In Grenet’s article, he discusses how it wasn’t common to have an epitaph written in Sogdian (page 465). Knowing that, why was this particular epitaph he is referring to written in both Sogdian and Chinese, and not just one? Granted, we benefit today by the dual epitaphs, but still, what was the purpose behind including both?

    In Judith Lerner’s “Zoroastrian Funeral…”, she mentions the funerary rite, sagdid (page 474). Did the dog have to be a specific breed? Were certain dogs kept purely for this purpose? Or could any dog do?

    In “Monks and Mechants”, dogs are mentioned in eating the flesh of the corpse (page 433). Were these wild dogs? Were these dogs different than the ones used in sagdid?

  8. mdischner February 23, 2016 at 3:12 pm

    These readings continue to support ideas of religious plurality and flexibility that we have seen in previous readings about the Sogdians. As in those previous examples, Zoroastrianism remains key, though these readings seem to place a greater emphasis on the religion than what we have seen in the past. Why is this the case? Is this due to the geographic locations of these artifacts, being further from the Sogdian homeland? Or does this betray an ignorance of what “orthodox” Zoroastrianism actually is? After all, the authors in these readings relate the Zoroastrian elements of these burials to the Zoroastrianism of Sogdiana, yet we have seen that the Zoroastrianism practiced in Sogdiana was unique from the Persian style, including a number of deities from the Indian pantheon as well as a changing emphasis on the hierarchy of deities.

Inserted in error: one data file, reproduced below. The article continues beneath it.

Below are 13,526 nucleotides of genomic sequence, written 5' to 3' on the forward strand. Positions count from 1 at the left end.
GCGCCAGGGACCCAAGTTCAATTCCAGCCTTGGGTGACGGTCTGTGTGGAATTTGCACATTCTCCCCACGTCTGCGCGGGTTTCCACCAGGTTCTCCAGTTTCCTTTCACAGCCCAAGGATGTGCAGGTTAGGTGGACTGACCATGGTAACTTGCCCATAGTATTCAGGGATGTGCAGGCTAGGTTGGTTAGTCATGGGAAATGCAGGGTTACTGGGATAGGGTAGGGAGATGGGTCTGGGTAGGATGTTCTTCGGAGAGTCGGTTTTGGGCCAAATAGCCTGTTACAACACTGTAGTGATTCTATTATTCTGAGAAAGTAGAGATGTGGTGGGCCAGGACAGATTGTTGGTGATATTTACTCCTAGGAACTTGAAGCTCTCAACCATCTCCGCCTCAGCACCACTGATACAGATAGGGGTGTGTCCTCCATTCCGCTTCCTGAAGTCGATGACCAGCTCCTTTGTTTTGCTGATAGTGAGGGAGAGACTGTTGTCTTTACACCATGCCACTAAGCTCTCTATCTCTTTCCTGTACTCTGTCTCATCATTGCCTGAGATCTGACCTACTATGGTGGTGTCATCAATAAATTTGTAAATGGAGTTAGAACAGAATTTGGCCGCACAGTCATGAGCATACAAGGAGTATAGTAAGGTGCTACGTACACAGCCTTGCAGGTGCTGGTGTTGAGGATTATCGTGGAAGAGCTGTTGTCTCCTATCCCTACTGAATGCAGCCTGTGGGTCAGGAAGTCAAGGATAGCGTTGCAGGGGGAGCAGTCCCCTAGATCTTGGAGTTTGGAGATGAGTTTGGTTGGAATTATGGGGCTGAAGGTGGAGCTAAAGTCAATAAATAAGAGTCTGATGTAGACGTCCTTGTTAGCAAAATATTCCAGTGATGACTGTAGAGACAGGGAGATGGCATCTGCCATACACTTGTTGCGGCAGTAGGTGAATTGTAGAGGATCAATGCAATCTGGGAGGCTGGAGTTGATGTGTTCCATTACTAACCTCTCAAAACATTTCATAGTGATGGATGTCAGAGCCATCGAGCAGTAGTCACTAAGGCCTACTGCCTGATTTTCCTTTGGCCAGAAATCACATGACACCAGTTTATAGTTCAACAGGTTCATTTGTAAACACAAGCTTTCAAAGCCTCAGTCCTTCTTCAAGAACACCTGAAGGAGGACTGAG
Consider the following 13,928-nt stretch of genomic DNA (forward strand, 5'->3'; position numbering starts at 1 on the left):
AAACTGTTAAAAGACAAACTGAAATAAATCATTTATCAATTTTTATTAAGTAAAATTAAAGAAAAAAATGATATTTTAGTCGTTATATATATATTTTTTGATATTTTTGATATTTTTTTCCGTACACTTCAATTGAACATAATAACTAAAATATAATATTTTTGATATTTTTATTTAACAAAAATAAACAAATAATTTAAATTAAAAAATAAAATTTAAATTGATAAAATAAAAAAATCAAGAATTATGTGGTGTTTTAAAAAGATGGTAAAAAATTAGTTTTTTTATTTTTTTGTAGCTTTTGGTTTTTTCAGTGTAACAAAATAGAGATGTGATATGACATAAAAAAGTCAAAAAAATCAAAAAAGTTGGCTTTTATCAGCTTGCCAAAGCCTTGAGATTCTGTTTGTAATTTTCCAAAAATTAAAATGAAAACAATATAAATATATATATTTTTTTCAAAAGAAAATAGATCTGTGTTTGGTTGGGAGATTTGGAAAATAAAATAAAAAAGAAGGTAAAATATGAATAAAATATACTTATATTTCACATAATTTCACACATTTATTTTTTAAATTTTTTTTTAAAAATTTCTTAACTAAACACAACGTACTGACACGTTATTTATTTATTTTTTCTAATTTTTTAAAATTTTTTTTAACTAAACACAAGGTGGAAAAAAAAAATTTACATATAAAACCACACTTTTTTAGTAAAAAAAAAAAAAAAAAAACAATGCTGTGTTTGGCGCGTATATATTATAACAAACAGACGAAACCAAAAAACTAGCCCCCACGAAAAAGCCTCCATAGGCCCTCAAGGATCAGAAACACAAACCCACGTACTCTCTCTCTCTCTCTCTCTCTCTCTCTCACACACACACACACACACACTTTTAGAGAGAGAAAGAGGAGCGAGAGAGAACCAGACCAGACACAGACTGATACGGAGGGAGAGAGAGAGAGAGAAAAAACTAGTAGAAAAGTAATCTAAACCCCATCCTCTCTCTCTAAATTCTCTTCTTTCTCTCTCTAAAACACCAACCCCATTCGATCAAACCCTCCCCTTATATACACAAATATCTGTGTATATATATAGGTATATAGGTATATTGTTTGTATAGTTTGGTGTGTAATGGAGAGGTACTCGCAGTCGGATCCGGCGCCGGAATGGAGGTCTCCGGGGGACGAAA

How accurate is our “biography” of Wirkak? Is there evidence of these types of lives as portrayed on tombs as being accurate, say an outside biography that matches the events on a tomb? While I have no doubts parts are embellished, is there motivation to outright fabricate events on the tomb?

    Grenet expected to find more evidence of Buddhism in his studies, but did not. Why? What colored his expectations? We know that Buddhism spread in China through the Sogdians, is that a reason to expect them to be adherents of the religion? Our readings suggest that Buddhism did not flourish within Sogdiana proper, but still the Sogdians played an important role int he propagation of the religion. How do we make sense of these seeming contradictions?

  9. Sarah Fisk February 23, 2016 at 3:31 pm

    What is the level of inherent sacredness in the Sogdian Zoroastrian burial practices? Where is the Sogdian voice when describing/displaying these types of objects (would they have wanted them to be displayed at all)?